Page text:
The River of Grass plan was later abandoned.
The EAA reservoir project stayed on the CERP list and was scheduled for 2021.
In 2016, Florida Senate President Joe Negron put the idea to expedite the EAA reservoir back on the table, arguing that it would help reduce the need for harmful discharges from Lake Okeechobee to the coastal estuaries in years with high rainfall.
Senate Bill 10 (SB10) signed in May 2017, gave SFWMD the task of designing the reservoir project, using land already in state ownership and/or EAA land acquired from willing sellers. SB-10 gave the SFWMD a deadline of Jan. 9, 2018 to present a plan to the legislature to accomplish that goal.
The EAA reservoir plan approved in SB10 had widespread support not only from environmental groups but also from the leaders of towns south of Lake Okeechobee and from the agri-business community.
On Jan. 9, 2018 the SFWMD provided five alternatives to meet the requirements outlined in SB-10. The option chosen is sited on former sugar farm land that was purchased for the original EAA reservoir plan — the one that was derailed in 2007. It includes a 240,000 acre-foot reservoir, with a footprint of approximately 10,100 acres and a depth of approximately 23 feet and a stormwater treatment area of approximately 6,500 acres.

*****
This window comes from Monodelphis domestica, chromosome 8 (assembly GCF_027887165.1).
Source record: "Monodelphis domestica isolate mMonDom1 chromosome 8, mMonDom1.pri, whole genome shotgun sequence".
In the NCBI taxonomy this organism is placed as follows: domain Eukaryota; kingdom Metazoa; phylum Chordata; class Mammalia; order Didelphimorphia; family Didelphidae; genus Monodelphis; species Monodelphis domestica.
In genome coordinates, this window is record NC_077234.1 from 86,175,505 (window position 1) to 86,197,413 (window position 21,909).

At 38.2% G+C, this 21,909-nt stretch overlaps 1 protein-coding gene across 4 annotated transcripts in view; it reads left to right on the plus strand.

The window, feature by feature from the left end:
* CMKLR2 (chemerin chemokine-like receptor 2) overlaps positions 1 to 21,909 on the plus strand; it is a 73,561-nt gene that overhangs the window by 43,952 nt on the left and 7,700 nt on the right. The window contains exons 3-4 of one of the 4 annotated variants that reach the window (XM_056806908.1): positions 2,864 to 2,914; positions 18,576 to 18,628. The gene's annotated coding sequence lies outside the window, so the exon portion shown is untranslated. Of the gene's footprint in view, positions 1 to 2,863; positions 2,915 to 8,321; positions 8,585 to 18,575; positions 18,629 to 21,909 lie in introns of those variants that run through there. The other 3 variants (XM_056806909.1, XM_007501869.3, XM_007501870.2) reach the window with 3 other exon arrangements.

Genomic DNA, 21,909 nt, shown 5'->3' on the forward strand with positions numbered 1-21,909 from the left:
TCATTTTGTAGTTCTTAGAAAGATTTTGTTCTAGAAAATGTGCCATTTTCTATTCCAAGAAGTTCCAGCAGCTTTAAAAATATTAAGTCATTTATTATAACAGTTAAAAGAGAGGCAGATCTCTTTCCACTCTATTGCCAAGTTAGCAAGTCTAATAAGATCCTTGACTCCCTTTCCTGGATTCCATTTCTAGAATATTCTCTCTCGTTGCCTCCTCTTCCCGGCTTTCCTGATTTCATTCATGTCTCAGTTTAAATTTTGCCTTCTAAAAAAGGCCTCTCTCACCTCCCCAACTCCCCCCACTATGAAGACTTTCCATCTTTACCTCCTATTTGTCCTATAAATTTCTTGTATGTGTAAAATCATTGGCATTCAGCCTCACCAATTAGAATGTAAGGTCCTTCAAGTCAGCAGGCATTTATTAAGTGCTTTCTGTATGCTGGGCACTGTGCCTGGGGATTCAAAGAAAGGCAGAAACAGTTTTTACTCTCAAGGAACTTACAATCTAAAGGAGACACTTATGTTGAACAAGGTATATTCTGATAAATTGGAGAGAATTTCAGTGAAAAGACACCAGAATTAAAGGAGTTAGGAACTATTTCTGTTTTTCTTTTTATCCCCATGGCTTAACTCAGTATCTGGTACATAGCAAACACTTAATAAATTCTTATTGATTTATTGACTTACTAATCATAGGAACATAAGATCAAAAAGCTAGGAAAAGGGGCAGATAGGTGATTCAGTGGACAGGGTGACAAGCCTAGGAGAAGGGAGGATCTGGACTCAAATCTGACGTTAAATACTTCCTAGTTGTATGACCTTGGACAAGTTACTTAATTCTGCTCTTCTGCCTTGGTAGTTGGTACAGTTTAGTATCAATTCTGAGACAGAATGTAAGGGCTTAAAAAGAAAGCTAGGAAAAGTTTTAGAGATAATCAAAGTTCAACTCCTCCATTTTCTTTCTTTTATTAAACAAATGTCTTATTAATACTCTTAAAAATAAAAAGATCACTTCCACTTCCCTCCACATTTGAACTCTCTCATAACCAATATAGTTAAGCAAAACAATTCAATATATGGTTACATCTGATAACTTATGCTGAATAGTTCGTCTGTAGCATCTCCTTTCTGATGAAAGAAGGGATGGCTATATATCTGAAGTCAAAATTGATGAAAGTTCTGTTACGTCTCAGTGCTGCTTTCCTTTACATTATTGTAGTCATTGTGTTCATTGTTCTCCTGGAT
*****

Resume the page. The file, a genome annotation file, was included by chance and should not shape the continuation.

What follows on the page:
The EAA reservoir is part of the Central Everglades Planning Project (CEPP), which itself is part of CERP. Congress approved CEPP in 2016. Without the other CEPP projects, the EAA reservoir would be static storage. CEPP provides increased flow from Lake Okeechobee to the EAA reservoir area and increased flow from the reservoir area to the Everglades and to Florida Bay.
Like all CERP projects, the EAA reservoir calls for a 50-50 funding split between the State of Florida and the federal government. SB10 identified the state funding. The federal half of the funding depends on Congressional appropriations.